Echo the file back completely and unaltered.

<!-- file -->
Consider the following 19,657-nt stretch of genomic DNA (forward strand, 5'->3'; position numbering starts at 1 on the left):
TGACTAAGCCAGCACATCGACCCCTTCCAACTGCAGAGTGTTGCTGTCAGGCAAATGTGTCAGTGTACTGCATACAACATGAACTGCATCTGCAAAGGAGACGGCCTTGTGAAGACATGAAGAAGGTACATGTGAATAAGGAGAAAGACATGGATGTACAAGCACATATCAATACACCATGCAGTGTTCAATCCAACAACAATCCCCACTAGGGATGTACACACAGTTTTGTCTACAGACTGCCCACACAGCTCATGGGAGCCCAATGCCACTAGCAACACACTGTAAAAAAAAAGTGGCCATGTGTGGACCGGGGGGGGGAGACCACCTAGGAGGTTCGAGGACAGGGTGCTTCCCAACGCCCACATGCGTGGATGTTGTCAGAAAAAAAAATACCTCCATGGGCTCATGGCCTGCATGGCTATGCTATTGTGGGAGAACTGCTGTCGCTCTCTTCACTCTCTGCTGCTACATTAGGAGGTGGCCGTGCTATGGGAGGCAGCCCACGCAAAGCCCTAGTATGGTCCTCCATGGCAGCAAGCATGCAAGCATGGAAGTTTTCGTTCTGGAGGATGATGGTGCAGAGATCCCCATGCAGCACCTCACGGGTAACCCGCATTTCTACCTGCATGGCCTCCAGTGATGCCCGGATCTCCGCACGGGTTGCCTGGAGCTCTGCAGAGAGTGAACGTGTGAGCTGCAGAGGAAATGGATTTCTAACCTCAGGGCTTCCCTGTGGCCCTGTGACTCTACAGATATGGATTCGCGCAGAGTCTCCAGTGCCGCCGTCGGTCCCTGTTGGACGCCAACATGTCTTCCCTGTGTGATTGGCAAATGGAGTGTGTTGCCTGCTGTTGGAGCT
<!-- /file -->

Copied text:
Consider the following 19,657-nt stretch of genomic DNA (forward strand, 5'->3'; position numbering starts at 1 on the left):
TGACTAAGCCAGCACATCGACCCCTTCCAACTGCAGAGTGTTGCTGTCAGGCAAATGTGTCAGTGTACTGCATACAACATGAACTGCATCTGCAAAGGAGACGGCCTTGTGAAGACATGAAGAAGGTACATGTGAATAAGGAGAAAGACATGGATGTACAAGCACATATCAATACACCATGCAGTGTTCAATCCAACAACAATCCCCACTAGGGATGTACACACAGTTTTGTCTACAGACTGCCCACACAGCTCATGGGAGCCCAATGCCACTAGCAACACACTGTAAAAAAAAAGTGGCCATGTGTGGACCGGGGGGGGGAGACCACCTAGGAGGTTCGAGGACAGGGTGCTTCCCAACGCCCACATGCGTGGATGTTGTCAGAAAAAAAAATACCTCCATGGGCTCATGGCCTGCATGGCTATGCTATTGTGGGAGAACTGCTGTCGCTCTCTTCACTCTCTGCTGCTACATTAGGAGGTGGCCGTGCTATGGGAGGCAGCCCACGCAAAGCCCTAGTATGGTCCTCCATGGCAGCAAGCATGCAAGCATGGAAGTTTTCGTTCTGGAGGATGATGGTGCAGAGATCCCCATGCAGCACCTCACGGGTAACCCGCATTTCTACCTGCATGGCCTCCAGTGATGCCCGGATCTCCGCACGGGTTGCCTGGAGCTCTGCAGAGAGTGAACGTGTGAGCTGCAGAGGAAATGGATTTCTAACCTCAGGGCTTCCCTGTGGCCCTGTGACTCTACAGATATGGATTCGCGCAGAGTCTCCAGTGCCGCCGTCGGTCCCTGTTGGACGCCAACATGTCTTCCCTGTGTGATTGGCAAATGGAGTGTGTTGCCTGCTGTTGGAGCT